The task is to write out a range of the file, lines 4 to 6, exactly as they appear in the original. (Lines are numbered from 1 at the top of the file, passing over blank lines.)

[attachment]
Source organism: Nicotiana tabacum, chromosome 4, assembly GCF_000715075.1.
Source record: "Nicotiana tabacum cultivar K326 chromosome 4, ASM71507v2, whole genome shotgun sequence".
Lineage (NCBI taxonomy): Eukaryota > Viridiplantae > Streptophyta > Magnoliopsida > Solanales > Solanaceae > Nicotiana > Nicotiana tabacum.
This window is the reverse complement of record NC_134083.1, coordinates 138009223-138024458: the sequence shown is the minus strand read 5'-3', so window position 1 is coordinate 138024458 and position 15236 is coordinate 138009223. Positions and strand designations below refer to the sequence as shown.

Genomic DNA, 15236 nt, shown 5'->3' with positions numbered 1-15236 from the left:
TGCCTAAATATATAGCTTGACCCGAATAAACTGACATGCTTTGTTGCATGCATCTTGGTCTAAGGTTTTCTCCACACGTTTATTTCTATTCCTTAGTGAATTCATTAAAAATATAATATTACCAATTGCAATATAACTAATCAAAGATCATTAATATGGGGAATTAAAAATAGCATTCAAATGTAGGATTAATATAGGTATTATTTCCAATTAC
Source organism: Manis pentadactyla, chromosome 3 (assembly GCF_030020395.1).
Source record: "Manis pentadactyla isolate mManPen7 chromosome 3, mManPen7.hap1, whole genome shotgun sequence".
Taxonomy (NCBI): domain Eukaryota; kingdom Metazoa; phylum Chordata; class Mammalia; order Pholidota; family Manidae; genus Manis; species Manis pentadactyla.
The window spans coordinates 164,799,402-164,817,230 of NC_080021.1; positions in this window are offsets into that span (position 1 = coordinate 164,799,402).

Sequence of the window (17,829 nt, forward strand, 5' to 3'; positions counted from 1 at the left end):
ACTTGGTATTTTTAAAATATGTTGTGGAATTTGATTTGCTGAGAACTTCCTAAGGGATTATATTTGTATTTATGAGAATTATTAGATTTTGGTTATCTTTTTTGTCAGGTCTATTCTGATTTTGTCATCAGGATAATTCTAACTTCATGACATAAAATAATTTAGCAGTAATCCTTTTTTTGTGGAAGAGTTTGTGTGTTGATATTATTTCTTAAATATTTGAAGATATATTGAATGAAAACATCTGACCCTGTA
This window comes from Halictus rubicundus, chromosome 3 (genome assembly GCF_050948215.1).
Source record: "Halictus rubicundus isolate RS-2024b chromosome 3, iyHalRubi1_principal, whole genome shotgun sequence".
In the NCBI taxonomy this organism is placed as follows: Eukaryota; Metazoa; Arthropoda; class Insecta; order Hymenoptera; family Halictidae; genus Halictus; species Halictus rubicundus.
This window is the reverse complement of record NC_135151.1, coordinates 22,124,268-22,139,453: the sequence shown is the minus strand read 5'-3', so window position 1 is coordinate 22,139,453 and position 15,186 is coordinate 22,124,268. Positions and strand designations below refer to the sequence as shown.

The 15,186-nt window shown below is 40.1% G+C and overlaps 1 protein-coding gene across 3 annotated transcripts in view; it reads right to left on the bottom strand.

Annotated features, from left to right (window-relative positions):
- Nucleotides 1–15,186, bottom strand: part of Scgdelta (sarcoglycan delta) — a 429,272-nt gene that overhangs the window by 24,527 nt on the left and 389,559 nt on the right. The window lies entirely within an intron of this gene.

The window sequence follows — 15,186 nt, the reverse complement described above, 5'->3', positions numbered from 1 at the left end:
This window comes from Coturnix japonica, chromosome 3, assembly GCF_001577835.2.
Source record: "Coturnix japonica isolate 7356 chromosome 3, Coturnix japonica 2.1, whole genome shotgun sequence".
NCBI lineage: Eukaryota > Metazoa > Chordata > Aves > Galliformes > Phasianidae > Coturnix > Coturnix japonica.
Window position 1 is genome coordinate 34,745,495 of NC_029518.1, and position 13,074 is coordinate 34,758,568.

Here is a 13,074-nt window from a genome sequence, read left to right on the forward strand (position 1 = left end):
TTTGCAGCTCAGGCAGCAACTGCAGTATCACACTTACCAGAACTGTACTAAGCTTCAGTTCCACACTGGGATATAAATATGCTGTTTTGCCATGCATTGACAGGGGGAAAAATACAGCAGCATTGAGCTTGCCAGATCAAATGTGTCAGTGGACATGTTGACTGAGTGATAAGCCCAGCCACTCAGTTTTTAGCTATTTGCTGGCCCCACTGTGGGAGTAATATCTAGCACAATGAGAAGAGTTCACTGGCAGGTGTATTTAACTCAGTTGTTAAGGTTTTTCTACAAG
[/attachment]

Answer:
This window is the reverse complement of record NC_134083.1, coordinates 138009223-138024458: the sequence shown is the minus strand read 5'-3', so window position 1 is coordinate 138024458 and position 15236 is coordinate 138009223. Positions and strand designations below refer to the sequence as shown.

Genomic DNA, 15236 nt, shown 5'->3' with positions numbered 1-15236 from the left:
TGCCTAAATATATAGCTTGACCCGAATAAACTGACATGCTTTGTTGCATGCATCTTGGTCTAAGGTTTTCTCCACACGTTTATTTCTATTCCTTAGTGAATTCATTAAAAATATAATATTACCAATTGCAATATAACTAATCAAAGATCATTAATATGGGGAATTAAAAATAGCATTCAAATGTAGGATTAATATAGGTATTATTTCCAATTAC